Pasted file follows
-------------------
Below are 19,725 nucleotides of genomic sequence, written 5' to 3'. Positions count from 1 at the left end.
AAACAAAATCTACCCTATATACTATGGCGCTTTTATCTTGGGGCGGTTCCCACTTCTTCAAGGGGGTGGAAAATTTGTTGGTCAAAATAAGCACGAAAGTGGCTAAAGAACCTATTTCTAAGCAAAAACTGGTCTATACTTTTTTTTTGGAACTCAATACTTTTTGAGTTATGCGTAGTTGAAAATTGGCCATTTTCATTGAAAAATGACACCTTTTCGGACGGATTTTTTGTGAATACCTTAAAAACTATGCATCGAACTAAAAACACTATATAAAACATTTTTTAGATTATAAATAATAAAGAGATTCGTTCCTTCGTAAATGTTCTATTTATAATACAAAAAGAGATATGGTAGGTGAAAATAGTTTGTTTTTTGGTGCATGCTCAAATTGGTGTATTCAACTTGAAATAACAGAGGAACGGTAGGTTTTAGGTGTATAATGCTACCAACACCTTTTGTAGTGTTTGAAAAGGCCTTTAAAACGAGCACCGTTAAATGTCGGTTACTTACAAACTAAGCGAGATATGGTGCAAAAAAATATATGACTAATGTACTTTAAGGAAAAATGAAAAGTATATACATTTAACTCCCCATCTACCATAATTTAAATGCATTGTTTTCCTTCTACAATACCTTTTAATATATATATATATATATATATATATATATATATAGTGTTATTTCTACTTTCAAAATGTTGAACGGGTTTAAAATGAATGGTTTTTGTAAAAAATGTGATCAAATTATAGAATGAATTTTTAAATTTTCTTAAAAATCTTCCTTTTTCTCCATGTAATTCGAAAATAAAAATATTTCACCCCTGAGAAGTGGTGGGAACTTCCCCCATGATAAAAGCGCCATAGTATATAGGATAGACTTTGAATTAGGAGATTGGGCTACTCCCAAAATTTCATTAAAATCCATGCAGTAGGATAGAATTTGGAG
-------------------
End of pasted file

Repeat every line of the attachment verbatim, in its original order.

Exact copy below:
Below are 19,725 nucleotides of genomic sequence, written 5' to 3'. Positions count from 1 at the left end.
AAACAAAATCTACCCTATATACTATGGCGCTTTTATCTTGGGGCGGTTCCCACTTCTTCAAGGGGGTGGAAAATTTGTTGGTCAAAATAAGCACGAAAGTGGCTAAAGAACCTATTTCTAAGCAAAAACTGGTCTATACTTTTTTTTTGGAACTCAATACTTTTTGAGTTATGCGTAGTTGAAAATTGGCCATTTTCATTGAAAAATGACACCTTTTCGGACGGATTTTTTGTGAATACCTTAAAAACTATGCATCGAACTAAAAACACTATATAAAACATTTTTTAGATTATAAATAATAAAGAGATTCGTTCCTTCGTAAATGTTCTATTTATAATACAAAAAGAGATATGGTAGGTGAAAATAGTTTGTTTTTTGGTGCATGCTCAAATTGGTGTATTCAACTTGAAATAACAGAGGAACGGTAGGTTTTAGGTGTATAATGCTACCAACACCTTTTGTAGTGTTTGAAAAGGCCTTTAAAACGAGCACCGTTAAATGTCGGTTACTTACAAACTAAGCGAGATATGGTGCAAAAAAATATATGACTAATGTACTTTAAGGAAAAATGAAAAGTATATACATTTAACTCCCCATCTACCATAATTTAAATGCATTGTTTTCCTTCTACAATACCTTTTAATATATATATATATATATATATATATATATATATAGTGTTATTTCTACTTTCAAAATGTTGAACGGGTTTAAAATGAATGGTTTTTGTAAAAAATGTGATCAAATTATAGAATGAATTTTTAAATTTTCTTAAAAATCTTCCTTTTTCTCCATGTAATTCGAAAATAAAAATATTTCACCCCTGAGAAGTGGTGGGAACTTCCCCCATGATAAAAGCGCCATAGTATATAGGATAGACTTTGAATTAGGAGATTGGGCTACTCCCAAAATTTCATTAAAATCCATGCAGTAGGATAGAATTTGGAG